Going nuts in your diet can be good for your health, according to a study published this week that showed that eating nuts helps to lower blood cholesterol levels.
People who ate an average of 67 grams of nuts a day saw a 5.1 percent fall in total cholesterol concentration and a 7.4 percent drop in low density lipoprotein cholesterol (LDL-C) – sometimes referred to as bad cholesterol – concentration compared to no-nut eaters, the study showed.
People with high trigly-ceride levels who ate nuts saw a 10.2 percent fall in those blood lipid levels, said the study, which analyzed data from 25 trials conducted in seven countries, involving 583 men and women aged 19-86 with high or normal cholesterol levels.
All the trial data that were analyzed for the study compared nut-eaters to a control group that did not eat nuts. None of the participants were taking medication to lower their blood lipids.
Researchers led by Dr Joan Sabate of Loma Linda University in California found in the study published Monday in the American Medical Association’s Archives of Internal Medicine that the benefits to health were the same no matter what nut is eaten.
A person’s weight and baseline LDL cholesterol levels did, however, influence whatever benefits might be derived from eating nuts.
The higher the starting LDL-C, the greater the cholesterol-lowering effects of nuts, the study found.
And the lower a patient’s body mass index – in other words, if the patient was not overweight or obese – the greater the effects of nuts on lowering cholesterol levels, the study found, urging more research to determine why nuts are less effective in lowering the blood cholesterol levels of obese people.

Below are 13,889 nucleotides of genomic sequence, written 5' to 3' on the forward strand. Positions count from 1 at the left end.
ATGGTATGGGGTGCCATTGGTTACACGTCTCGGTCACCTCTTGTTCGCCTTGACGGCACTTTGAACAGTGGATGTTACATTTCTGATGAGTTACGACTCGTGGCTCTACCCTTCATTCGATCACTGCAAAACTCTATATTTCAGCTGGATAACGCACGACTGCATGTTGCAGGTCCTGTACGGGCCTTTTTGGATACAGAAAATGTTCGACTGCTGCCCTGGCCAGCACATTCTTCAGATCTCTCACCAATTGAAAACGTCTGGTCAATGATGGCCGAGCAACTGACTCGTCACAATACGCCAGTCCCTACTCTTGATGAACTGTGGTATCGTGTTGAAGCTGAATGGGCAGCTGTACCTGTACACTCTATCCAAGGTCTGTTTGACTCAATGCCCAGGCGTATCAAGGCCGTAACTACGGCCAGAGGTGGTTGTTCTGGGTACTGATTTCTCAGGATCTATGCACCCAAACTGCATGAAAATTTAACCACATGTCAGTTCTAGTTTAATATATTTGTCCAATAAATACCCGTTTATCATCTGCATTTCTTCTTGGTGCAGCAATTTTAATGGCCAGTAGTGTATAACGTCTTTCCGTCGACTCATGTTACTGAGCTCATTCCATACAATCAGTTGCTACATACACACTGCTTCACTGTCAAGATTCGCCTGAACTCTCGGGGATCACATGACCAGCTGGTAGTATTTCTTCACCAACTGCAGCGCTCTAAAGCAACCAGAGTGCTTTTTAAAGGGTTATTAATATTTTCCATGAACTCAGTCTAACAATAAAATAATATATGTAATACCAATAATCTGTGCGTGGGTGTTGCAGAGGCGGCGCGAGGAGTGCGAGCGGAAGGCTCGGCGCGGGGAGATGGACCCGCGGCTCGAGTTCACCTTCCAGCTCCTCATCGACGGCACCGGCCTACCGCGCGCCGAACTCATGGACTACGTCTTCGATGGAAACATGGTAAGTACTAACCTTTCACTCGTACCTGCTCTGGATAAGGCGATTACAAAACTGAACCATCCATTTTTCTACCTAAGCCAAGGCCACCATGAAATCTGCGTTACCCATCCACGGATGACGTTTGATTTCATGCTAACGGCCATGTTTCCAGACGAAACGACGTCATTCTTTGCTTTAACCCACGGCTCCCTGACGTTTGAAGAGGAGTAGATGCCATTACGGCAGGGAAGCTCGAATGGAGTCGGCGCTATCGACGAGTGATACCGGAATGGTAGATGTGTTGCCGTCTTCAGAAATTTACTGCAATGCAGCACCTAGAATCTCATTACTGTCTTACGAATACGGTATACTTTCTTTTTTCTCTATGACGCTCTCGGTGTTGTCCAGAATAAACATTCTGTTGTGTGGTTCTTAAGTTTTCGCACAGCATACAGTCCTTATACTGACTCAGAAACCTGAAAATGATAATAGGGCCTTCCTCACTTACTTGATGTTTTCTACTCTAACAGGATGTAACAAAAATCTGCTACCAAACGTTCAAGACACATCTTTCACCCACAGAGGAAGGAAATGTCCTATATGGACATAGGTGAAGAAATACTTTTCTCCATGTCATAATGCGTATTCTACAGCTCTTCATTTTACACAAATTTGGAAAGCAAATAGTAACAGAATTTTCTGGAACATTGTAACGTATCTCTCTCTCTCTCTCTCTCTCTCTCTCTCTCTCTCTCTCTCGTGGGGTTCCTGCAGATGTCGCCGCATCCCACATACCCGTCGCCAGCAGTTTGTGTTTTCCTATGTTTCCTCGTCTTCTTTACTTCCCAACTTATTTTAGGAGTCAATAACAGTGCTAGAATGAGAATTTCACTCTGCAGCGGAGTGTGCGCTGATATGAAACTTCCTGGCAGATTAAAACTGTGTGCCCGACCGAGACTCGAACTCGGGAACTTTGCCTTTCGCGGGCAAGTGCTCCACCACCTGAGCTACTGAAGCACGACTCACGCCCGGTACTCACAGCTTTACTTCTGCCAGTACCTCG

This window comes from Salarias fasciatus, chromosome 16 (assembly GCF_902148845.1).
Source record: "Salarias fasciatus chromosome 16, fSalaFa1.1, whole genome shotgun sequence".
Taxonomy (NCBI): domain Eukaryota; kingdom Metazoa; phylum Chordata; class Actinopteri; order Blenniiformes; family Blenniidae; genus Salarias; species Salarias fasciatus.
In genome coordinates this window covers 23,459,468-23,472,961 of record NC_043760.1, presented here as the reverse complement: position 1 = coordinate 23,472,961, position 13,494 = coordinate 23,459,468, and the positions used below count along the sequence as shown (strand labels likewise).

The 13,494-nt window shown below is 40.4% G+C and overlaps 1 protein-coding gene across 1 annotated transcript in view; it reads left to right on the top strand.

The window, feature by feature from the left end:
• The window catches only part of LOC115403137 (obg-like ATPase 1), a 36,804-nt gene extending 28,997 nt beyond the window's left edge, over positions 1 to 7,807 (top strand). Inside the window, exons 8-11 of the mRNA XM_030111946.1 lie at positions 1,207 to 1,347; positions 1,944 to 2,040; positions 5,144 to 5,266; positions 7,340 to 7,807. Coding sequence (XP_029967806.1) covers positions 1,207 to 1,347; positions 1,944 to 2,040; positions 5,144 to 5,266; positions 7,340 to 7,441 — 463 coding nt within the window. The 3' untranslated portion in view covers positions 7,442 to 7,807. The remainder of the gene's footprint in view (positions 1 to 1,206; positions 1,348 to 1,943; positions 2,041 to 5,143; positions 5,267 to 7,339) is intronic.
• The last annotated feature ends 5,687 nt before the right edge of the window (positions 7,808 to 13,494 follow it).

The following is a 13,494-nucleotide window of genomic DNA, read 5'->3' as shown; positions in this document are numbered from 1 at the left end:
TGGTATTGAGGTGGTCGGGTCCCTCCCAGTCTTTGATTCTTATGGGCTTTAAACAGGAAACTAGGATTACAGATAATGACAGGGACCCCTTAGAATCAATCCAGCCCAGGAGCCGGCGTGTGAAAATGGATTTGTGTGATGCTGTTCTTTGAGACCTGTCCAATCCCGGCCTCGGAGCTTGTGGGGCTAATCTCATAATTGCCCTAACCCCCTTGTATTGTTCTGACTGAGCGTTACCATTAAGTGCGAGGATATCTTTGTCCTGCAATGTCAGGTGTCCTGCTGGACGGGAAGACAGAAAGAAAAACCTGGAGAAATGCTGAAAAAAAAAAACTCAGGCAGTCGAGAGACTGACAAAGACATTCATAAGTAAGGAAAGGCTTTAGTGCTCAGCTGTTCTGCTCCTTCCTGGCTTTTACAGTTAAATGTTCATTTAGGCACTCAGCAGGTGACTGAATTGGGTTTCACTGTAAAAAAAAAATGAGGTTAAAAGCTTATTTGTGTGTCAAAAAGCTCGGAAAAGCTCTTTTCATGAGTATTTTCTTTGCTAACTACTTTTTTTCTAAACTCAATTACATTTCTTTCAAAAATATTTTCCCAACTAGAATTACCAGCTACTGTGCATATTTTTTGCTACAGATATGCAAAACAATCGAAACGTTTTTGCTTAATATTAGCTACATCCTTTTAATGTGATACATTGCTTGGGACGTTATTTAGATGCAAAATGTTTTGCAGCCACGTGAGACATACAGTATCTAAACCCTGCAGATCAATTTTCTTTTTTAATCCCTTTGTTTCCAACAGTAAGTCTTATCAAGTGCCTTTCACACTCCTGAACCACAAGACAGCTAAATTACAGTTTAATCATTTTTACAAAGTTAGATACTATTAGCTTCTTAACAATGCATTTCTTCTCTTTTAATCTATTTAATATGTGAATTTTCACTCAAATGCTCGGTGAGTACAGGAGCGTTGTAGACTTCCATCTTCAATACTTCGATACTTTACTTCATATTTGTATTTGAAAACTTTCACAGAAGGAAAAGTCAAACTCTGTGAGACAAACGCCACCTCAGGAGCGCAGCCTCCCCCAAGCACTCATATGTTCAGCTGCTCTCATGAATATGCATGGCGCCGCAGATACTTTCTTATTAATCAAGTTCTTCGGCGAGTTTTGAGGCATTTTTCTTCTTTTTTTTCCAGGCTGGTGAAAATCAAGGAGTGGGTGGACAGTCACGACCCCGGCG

A person’s diet also played a role in the effect nuts have on blood cholesterol levels.
Consumers of Western diets, which are high in saturated fat, got more benefits from nut-eating than those who already ate a healthy diet, high in monounsaturated olive oil, fish and fresh fruit and vegetables, the study found.
And there’s more good news: the data analyzed for the study showed that the benefits of eating nuts remain with us for a long time; that nut consumption appears to reduce the risk of developing type 2 diabetes; and, in spite of their high fat content, nuts don’t necessarily make us fat.
“Research has shown that frequent nut consumption does not lead to weight gain,” said the study.
“Increasing the consumption of nuts as part of an otherwise prudent diet can be expected to favorably affect blood lipid levels… and have the potential to lower coronary heart disease risk,” it concluded.